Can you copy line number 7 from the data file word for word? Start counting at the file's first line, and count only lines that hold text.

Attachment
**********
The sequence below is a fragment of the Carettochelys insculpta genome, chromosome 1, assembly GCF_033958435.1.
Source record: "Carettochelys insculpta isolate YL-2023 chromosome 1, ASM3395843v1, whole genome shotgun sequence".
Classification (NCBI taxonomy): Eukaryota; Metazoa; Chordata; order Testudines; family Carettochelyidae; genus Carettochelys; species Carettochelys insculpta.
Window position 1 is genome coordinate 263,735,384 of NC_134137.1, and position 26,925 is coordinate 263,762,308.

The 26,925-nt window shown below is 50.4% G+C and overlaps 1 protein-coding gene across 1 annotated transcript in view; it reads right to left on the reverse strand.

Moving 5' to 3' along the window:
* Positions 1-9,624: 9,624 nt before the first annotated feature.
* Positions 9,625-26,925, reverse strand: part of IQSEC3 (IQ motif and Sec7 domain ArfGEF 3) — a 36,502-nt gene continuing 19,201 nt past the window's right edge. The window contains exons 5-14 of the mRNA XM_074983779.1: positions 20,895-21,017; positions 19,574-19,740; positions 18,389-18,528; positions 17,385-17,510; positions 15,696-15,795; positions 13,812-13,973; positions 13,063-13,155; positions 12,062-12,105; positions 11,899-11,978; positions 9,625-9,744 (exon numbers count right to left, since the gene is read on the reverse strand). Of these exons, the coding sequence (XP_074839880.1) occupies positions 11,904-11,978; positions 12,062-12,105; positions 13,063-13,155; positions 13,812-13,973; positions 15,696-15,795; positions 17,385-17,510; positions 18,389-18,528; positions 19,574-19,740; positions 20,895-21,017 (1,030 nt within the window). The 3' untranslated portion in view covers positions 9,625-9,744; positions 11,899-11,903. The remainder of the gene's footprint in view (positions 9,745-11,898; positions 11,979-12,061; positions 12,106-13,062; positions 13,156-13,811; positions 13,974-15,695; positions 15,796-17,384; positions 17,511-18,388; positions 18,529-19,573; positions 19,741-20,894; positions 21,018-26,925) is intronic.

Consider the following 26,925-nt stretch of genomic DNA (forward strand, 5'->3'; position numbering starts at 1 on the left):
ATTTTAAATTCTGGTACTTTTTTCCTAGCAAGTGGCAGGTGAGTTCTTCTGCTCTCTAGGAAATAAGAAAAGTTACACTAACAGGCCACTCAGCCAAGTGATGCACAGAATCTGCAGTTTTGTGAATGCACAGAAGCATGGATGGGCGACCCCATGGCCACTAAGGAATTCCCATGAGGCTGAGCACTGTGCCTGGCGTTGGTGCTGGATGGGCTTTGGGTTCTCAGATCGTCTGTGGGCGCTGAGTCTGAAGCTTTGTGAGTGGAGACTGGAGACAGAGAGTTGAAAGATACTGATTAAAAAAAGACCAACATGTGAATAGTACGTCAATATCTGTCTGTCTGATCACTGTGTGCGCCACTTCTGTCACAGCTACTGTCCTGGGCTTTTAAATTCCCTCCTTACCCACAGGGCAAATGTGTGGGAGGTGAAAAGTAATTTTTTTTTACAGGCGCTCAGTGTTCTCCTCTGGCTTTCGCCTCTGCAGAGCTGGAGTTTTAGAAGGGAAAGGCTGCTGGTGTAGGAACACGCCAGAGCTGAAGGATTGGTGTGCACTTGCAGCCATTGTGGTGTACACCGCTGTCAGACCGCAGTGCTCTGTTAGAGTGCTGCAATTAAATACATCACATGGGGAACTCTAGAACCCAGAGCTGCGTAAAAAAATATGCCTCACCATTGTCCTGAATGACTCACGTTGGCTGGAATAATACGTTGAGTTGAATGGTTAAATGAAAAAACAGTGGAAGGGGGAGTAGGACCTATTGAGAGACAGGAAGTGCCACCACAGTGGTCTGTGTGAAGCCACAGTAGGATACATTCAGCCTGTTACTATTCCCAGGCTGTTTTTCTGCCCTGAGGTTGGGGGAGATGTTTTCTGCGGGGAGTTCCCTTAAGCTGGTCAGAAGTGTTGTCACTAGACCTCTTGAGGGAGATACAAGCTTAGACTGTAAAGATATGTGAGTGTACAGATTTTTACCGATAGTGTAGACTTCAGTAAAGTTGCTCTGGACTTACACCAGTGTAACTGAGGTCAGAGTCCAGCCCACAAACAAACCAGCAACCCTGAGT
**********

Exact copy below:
* Positions 1-9,624: 9,624 nt before the first annotated feature.